Stargardt’s disease affects one in ten thousand people and I am that one…
Hi, I’m Elise and I have lived every day for the past ten years of my life with a life-altering rare genetic eye disease. I guarantee that if you were to ask somebody you know if they know what Stargardt’s disease is, they wouldn’t have a single clue. I also guarantee that if you were to meet me, not knowing a single thing about me, you would be entirely oblivious to the fact that I have a visual impairment (VI). It’s essentially what’s called a hidden disability, which often causes people to easily dismiss it and be completely unaware of how much it affects pretty much every single thing I do.
Perfectionism and Stargardt’s disease
Being a perfectionist and having an extremely creative mind, with a visual impairment, is challenging to say the least, with attention to detail being something I pride myself in, as well as the thing I visually struggle with most. Using the accessibility features on the software and gadgets I use day to day comes naturally to me, so I often forget how alien it all is for most other people and frequently when showing people how I navigate my work, it’ll shock and enlighten them. If I was to make a list of the number of little things I do each day to be able to access everything, it would be colossal!
The minute things that I don’t even clock I’m doing are generally the things that other people pick up on most, for example, sitting closer to computer and TV screens, and holding my phone closer to my face, or using my phone to take photos of labels or packets and zoom in. I have a blind spot in the centre of my vision, meaning I have to look to the side of something to be able to see it, people will often think that I’m distracted, looking at something behind them and will turn around to see what they’re missing out on, but once I’ve explained the reason, they never really mention it again.
Studying for a degree at university is tough enough as it is, with deadlines, masses of research and a large portion of independent work. However, what most people find almost impossible to grasp is just how strenuous it is for me; studying with my condition is a never-ending obstacle in my path. But what I’d particularly like to share, is the way I have successfully found my way over, (not around), but over my obstacle, and adapted! With all of my projects taking me that little bit longer to complete than other students, I am granted a two-week extension for all of my work. Having this really eases the stress of taking longer to complete things and gives me the peace of mind that I deserve, to focus more on the quality of what I produce.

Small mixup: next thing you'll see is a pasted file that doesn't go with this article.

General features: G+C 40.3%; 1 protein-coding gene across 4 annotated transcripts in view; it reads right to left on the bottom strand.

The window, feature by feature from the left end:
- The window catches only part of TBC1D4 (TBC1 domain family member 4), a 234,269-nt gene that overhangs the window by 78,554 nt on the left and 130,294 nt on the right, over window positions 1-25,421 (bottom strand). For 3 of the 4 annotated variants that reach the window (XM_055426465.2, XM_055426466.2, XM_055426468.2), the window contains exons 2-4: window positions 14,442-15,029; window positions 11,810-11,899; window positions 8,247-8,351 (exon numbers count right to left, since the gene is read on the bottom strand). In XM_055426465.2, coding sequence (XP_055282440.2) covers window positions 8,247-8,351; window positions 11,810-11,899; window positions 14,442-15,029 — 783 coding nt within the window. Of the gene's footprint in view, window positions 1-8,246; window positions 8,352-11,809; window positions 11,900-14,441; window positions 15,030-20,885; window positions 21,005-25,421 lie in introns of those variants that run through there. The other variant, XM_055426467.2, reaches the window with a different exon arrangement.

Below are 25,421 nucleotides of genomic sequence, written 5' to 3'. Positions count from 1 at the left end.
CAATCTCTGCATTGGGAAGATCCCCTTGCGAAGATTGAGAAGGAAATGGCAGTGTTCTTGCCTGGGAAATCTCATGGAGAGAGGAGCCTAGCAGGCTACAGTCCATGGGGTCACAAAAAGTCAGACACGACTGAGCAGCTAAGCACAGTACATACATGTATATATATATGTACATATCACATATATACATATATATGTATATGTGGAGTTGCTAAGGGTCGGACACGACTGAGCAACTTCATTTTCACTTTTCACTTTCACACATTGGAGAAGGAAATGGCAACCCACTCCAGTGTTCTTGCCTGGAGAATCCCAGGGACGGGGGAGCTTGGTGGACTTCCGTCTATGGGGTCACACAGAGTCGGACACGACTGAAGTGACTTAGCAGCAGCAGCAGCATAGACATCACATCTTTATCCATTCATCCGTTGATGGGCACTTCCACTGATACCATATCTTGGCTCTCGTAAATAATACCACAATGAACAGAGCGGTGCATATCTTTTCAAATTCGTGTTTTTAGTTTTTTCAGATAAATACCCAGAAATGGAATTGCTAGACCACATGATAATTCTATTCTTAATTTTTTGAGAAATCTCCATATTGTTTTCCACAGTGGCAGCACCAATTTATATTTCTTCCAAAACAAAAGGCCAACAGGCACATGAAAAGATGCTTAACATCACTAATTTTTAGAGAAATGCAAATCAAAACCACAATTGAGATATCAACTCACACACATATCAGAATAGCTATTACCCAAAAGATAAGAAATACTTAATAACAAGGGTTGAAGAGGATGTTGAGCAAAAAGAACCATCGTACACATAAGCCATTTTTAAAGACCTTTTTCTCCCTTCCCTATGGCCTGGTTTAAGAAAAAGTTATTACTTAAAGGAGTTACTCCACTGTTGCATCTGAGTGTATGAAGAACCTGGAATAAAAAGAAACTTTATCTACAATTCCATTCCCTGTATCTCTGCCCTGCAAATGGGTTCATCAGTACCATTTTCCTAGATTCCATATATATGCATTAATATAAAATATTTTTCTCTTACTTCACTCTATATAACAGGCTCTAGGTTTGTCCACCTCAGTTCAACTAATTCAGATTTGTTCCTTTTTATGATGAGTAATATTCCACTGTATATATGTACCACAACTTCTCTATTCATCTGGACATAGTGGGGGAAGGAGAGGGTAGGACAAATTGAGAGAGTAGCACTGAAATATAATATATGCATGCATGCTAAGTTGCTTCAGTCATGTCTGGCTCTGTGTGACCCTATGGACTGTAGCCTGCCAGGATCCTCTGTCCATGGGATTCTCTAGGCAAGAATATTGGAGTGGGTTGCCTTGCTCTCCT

Technology is honestly my best friend when it comes to my condition, both at home and university. Enabling the zoom accessibility option on my computer comes so naturally to me now, that I could do it with my eyes closed. Quite often if I am unable to see the keys on a keyboard (and I don’t have my one from home with bigger letters), I can type without really seeing where any of the letters are at all, simply from memory! (I should really learn to touch type shouldn’t I…).
Frustrations of vision impairment
I’d say that having a visual impairment while also being a gym rat, can be frustrating, especially since going to the gym on a daily basis is something I have become completely obsessed with! Like other aspects of my life, I have the little adaptations that come naturally to me. For example, if I am clipping a handle onto one of the cable machines, I won’t even look at what I’m doing, it’s all done by touch. When using barbells, to gauge exactly where the middle of the bar is, I feel along it and place my hands just past the rough areas, (as I know this is exactly in the centre). I’m not sure how many other people do these things simply because feeling is sometimes easier than looking, but I do it all out of necessity. I could write an entire book purely on how I navigate the gym and I would absolutely love to share every detail!
I could go on and on about my condition for days on end. There is so much I would like to speak about, as to how I feel, how I cope and how I adapt to every aspect of my life with Stargardt’s disease, so if you would like to know more, or you have a burning question, I would be more than happy to have a chat!
Elise Heron, Digital Marketing Executive, Sierra Six Media.